Viewing traditional neorealist conceptions of economic security as overly narrow, this new study suggests that any conception of economic security in the contemporary era needs to also pay close attention to the nature of global capitalism, and the insecurities it generates for societies and individuals.
This uniquely open-ended approach to conceptualizing economic security is supported by the East Asian experience. The country case studies included here reveal that while economic security has largely been posed as one of ensuring sustainable economic growth and equitable social development, particularly following the 1997 to 1998 Asian financial crisis, other, more realist conceptions of economic security have not become irrelevant. This is also an exploration of whether and how national, regional and multilateral institutions, as well as non-state regional mechanisms, help policy makers meet the task of governing in the interests of economic security.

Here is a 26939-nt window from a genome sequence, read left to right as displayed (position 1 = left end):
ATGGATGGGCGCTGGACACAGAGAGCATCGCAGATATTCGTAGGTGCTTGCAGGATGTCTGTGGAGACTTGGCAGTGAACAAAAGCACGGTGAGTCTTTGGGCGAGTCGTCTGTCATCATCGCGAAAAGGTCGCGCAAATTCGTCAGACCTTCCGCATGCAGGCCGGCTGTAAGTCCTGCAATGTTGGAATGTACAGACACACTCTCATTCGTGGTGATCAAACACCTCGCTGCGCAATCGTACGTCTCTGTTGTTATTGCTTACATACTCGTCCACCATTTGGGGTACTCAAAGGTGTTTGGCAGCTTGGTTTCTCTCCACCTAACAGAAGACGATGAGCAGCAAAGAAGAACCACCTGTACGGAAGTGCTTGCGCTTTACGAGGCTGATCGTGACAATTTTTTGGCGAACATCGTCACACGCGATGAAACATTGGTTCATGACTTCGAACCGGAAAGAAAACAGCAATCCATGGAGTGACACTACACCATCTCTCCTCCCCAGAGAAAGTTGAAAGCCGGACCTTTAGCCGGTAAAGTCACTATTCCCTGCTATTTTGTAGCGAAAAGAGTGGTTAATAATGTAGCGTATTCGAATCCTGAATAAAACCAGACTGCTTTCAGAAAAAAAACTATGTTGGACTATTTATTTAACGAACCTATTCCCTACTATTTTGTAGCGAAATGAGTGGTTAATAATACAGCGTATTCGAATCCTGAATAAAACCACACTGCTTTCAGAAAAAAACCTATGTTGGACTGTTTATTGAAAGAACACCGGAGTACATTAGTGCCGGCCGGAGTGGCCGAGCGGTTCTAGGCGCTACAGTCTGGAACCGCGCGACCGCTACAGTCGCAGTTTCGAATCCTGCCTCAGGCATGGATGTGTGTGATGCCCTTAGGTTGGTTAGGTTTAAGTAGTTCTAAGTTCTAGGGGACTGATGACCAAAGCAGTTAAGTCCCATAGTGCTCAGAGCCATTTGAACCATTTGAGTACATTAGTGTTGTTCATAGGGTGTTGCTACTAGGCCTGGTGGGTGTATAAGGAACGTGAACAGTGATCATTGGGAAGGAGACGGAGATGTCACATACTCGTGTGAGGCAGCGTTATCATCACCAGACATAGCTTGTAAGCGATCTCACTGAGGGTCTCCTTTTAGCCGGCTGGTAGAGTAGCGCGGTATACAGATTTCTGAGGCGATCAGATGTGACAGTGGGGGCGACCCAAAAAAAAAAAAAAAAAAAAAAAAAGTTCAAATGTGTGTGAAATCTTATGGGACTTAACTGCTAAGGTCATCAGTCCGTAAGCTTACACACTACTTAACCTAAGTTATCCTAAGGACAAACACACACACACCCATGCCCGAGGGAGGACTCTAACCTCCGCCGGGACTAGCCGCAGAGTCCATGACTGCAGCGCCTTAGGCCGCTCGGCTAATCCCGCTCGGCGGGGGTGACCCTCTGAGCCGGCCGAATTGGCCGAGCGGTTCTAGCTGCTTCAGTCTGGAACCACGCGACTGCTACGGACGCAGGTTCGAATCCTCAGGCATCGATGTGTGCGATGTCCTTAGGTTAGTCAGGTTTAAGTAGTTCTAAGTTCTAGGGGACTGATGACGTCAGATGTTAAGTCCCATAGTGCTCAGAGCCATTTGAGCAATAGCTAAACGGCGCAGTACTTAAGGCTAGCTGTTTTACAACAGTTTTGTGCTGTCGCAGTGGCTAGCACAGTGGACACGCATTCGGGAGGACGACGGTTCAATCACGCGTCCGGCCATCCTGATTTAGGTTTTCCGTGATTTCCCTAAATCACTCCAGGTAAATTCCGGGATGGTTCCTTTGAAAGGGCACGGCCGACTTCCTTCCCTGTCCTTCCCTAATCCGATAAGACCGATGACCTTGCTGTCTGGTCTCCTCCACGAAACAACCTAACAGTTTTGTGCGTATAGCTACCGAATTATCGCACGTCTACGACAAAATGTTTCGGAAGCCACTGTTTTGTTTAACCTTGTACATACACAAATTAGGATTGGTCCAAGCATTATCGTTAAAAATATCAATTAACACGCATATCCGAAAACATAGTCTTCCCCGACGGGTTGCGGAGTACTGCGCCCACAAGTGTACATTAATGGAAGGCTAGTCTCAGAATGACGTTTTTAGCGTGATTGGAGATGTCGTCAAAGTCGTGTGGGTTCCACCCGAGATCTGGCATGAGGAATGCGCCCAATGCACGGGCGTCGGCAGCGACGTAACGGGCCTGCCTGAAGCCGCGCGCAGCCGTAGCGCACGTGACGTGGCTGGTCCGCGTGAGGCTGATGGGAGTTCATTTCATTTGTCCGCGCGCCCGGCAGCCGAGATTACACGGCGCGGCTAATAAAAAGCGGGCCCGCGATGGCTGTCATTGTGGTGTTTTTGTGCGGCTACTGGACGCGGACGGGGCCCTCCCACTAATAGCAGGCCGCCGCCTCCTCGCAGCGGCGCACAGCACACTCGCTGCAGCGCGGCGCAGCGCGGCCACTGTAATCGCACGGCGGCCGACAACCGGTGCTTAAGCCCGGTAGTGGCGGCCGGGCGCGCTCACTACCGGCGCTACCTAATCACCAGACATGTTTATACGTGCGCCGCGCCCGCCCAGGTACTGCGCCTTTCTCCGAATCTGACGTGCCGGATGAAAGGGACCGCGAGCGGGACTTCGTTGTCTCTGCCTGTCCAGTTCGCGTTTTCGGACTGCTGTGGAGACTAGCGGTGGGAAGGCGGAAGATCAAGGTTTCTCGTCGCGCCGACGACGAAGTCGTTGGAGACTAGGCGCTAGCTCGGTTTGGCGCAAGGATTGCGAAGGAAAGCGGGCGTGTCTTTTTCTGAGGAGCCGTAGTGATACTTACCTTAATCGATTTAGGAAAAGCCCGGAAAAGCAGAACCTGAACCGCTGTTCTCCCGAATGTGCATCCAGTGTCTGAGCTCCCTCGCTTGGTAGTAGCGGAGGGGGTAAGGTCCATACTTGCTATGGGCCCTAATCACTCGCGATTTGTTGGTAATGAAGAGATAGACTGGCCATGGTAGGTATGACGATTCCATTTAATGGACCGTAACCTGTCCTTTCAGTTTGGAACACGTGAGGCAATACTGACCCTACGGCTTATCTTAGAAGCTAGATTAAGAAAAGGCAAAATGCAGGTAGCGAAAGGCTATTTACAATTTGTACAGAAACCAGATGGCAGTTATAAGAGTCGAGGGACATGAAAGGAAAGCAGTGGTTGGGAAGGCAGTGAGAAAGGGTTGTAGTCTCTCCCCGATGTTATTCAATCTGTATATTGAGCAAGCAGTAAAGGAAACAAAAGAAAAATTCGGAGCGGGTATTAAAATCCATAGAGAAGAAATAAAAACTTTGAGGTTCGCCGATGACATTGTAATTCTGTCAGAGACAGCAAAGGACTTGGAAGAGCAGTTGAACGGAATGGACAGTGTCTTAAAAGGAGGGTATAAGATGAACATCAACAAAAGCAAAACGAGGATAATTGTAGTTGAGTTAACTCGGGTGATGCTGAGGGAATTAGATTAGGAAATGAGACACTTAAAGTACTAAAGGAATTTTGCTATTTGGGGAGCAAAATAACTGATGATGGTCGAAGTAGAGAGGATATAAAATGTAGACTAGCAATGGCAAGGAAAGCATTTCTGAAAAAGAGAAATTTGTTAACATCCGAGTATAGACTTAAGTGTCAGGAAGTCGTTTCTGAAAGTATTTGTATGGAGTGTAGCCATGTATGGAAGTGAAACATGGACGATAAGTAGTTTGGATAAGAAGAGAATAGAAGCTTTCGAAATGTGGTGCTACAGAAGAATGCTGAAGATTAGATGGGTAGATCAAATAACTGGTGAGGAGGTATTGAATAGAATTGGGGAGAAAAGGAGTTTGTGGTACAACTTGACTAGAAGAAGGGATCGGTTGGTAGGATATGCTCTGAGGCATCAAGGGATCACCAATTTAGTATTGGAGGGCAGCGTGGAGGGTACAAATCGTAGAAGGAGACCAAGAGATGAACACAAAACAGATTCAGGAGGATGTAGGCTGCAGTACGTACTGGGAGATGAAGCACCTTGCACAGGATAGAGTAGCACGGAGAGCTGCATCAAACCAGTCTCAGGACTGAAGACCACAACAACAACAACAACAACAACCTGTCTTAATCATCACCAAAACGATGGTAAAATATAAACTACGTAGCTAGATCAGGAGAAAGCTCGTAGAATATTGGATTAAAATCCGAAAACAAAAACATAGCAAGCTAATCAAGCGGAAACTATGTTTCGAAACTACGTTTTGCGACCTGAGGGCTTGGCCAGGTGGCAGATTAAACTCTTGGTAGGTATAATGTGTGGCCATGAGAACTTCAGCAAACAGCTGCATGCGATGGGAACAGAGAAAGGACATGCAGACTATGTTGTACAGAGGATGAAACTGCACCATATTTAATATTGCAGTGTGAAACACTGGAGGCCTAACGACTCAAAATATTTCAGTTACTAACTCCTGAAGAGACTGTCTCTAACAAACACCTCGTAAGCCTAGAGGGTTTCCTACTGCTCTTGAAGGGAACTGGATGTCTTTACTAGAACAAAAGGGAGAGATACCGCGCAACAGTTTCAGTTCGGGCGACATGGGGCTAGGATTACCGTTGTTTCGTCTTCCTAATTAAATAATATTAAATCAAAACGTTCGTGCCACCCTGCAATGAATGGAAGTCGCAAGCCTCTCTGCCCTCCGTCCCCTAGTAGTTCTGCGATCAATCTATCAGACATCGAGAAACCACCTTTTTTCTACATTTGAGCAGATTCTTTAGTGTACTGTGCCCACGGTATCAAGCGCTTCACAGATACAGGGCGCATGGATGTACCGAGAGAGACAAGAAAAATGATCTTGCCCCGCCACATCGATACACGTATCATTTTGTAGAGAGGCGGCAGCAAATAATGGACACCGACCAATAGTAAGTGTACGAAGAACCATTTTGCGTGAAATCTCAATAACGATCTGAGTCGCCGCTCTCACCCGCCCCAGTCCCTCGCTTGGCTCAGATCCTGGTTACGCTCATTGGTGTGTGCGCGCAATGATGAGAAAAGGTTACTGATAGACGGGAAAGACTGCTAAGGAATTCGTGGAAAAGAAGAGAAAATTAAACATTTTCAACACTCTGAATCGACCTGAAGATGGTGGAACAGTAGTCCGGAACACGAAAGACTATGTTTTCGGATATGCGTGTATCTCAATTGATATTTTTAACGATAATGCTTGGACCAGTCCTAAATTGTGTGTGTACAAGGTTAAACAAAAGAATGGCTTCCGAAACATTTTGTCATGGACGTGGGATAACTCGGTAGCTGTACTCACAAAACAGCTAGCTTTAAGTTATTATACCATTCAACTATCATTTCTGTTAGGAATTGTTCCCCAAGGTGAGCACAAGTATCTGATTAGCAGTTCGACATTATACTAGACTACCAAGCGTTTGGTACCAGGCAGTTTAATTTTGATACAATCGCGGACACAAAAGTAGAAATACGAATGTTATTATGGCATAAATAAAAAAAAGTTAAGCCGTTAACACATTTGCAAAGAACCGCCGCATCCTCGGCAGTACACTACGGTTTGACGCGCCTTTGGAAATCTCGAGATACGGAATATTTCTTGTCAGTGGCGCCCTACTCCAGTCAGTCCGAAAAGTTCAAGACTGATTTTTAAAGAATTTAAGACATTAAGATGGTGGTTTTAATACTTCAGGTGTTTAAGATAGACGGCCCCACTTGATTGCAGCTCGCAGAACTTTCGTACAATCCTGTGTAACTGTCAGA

This book will be of great interest to all students and scholars of international relations, international political economy of East Asia globalization and security studies.
|Publisher:||Taylor & Francis|
|Product dimensions:||6.25(w) x 9.25(h) x 0.60(d)|